All the latest news, ideas, and opinions from Denver's Independent Literary Center: lighthousewriters.org
I am spending the month revising one specific thread of my novel. When I mention revision, people often ask me: How many times have you revised it? Or, Which draft is this? These people are not usually writers, though a few writers have surprised me with variations on this question. My answer? How the heck should I know? Who are these people who keep track of revisions the way a runner counts laps on a track? Probably the same people who use outlines and know the ending of their novel before they sit down to write the first sentence. You know, those people.
I am (sadly) not one of those people. I don’t start at the beginning and write to the end. I often think that’s what I’m doing, but then I’ll discover that the third chapter is actually the first chapter. That scene in the fifth chapter? It doesn’t even belong in the manuscript. And that character that inspired me to start writing this whole mess? I hate her. I might kill her off out of spite.
All of this happens as I write, so even my first draft gets revised and rewritten many times. Before I figure out how the story will end, I revise and revise and revise. Once I do figure out an ending, a whole new set of revision becomes necessary. You see what I’m saying, right? If I kept count, I would quit.
Surely if I were any good at this writing thing, I wouldn’t have to keep correcting myself. Surely I would manage to get something right the first time around. So I don’t count. I can’t. I don’t know how many times I’ve revised this novel. I don’t want to know. Here, in no particular order, are a few other things that I don’t know:
1. I don’t know when it’s finished. Is it ever finished? Couldn’t we all just go on picking and revising forever? Nothing is perfect, right?
2. I don’t know how to read my own work objectively. Thank goodness for writing workshops and willing readers.
3. I don’t know how to effectively describe my book in one sentence. Or three sentences. I don’t know how to do the elevator pitch. I don’t care for elevators. I’d rather take the stairs.
4. I don’t know how to turn off my inner critic. You know what I’m talking about. I write in the morning. In the morning, I feel optimistic about my work. “Hey, that’s not bad,” I say. But then I go off for a run and to do work that earns money and, BAM, my inner critic arrives. She shows up at about suppertime and nags me through the night. She tells me that everything I did that day was a waste of time. She is mean.
5. I don’t know how write a synopsis. I was asked to write one once and it was awful. I suspect I could write a cracking synopsis of someone else’s book, but I am incapable of drilling down to the essence of my own work in any sort of compelling way.
6. I don’t know why it’s so difficult to write the characters who are most like me. I like quirky characters and I write plenty of them, but it’s the ordinary character that leaves me stumped. The more a character has in common with me, the less interesting that character is on the page. I suspect this says more about me as a person than I’d like to admit.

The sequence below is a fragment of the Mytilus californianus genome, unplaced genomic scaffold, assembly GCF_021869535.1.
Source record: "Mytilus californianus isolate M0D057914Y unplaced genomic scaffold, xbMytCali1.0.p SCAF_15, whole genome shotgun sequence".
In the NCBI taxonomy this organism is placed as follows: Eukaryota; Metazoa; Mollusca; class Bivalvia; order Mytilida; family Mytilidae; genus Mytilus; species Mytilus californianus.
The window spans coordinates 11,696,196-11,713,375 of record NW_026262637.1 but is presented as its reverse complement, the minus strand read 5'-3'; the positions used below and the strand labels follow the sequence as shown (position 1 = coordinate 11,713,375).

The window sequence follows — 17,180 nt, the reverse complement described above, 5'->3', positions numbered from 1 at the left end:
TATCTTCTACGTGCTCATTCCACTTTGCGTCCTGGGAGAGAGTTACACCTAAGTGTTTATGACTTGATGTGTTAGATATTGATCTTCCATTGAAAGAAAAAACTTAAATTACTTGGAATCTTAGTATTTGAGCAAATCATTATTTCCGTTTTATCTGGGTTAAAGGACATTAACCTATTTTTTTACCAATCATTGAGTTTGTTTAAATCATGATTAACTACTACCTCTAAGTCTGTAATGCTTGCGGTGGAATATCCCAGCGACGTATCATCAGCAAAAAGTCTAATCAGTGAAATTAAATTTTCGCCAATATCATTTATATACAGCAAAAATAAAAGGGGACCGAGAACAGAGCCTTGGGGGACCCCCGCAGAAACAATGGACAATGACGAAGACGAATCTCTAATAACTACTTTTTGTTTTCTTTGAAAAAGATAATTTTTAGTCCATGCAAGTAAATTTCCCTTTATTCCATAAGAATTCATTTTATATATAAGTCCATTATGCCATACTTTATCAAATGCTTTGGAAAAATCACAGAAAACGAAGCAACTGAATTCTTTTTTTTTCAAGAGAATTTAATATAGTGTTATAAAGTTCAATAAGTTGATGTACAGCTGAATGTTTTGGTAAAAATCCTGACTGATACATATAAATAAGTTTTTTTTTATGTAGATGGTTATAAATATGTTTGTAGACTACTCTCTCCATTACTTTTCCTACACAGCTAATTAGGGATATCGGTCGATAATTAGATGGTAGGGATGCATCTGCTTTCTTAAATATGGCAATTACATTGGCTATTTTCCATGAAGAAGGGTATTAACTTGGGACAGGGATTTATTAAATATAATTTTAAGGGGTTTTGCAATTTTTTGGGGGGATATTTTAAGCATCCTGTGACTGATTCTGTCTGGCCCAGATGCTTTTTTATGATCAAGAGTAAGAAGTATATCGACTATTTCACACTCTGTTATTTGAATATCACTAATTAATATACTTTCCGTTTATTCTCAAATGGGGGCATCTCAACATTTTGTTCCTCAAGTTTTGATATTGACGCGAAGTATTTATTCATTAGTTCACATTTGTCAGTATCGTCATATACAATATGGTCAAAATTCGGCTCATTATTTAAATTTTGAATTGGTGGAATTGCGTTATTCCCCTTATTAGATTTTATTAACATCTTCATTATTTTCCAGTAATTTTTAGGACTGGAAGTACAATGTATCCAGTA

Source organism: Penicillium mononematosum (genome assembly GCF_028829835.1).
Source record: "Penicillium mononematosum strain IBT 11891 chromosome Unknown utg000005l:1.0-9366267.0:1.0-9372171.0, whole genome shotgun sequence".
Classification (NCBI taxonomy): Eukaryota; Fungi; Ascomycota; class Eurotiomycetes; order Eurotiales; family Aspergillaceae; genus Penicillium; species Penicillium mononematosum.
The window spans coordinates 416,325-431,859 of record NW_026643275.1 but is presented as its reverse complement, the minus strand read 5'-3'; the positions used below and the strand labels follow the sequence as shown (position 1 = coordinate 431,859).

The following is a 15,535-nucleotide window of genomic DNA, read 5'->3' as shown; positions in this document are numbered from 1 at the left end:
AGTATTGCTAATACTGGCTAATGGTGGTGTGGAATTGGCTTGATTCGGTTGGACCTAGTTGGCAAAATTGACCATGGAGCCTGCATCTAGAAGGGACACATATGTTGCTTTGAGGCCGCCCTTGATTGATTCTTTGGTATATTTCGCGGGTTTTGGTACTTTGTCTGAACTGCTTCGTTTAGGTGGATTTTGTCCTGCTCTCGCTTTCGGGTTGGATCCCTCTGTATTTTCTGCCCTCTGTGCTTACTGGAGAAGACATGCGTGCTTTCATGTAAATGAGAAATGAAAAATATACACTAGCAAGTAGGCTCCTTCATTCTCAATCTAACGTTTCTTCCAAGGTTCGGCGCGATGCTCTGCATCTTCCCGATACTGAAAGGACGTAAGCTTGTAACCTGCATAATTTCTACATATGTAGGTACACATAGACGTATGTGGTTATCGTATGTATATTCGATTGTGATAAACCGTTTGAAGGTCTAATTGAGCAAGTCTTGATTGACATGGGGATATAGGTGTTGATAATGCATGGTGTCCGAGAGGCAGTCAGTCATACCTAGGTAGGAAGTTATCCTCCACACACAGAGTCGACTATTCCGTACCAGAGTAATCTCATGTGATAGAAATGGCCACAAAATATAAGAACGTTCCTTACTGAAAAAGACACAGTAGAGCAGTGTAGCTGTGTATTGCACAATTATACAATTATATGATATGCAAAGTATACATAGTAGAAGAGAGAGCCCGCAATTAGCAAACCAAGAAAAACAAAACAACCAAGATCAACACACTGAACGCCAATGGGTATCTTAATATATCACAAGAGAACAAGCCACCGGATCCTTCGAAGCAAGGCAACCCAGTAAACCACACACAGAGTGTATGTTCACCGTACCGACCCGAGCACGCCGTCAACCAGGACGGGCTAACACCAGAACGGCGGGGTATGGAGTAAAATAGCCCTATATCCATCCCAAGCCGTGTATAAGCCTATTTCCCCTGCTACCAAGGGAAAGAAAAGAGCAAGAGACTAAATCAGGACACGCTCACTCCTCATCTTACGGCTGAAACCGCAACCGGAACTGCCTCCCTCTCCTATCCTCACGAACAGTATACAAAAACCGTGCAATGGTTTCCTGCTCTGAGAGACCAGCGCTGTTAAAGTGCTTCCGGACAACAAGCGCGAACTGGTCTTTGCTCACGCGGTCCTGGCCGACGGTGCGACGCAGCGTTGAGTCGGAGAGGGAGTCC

7. I don’t know how to write without coffee. This morning, the electricity in our house went out just moments after I turned on the coffee maker. I stared at the pot and nearly cried. Fortunately it was just a momentary glitch. The electricity was restored. Crisis averted.
8. I don’t know how to keep my mind from wandering as I write. This is particularly vexing during the revision process. I spend a lot of time staring at paragraphs, moving sentences around, taking words out and putting them back in, trying to decide if there’s a better way to say something or if it needs to be said at all. This is not compelling. I find myself wondering about mundane things. Should I paint my toenails before the weekend? Is it really going to be 97 degrees this afternoon? What will we eat for supper? Do Olympic divers feel exposed walking around in those eensy, weensy suits? Is something interesting happening on the Facebook? Should I check? No. No, I should not check! Maybe just a quick peek? No!
9. I don’t know how to stop comparing my work to others. I went to the Grand Lake retreat this year and it was wonderful, inspiring and restorative. Each night we read small bits from what we were working on and every reading seemed better than the last. If there is this much talent in one little writing community in Colorado, how am I supposed to compete in the wider world? It’s daunting.
10. I don’t know how to stop writing. Despite numerous failures, setbacks, disappointments, frustrations, false starts and bad endings, I just keep writing. I’ve tried to talk myself out of it. “You gave it a good effort,” I tell myself. “Nothing to be ashamed of, but it’s time to move on.” But I don’t move on. These characters keep popping up in my head and demanding some time on the page. Let’s face it, if I’m just arguing with imaginary people and NOT writing about them, I’m crazy. Better to be a writer than a crazy person. In my case, there may not be much difference.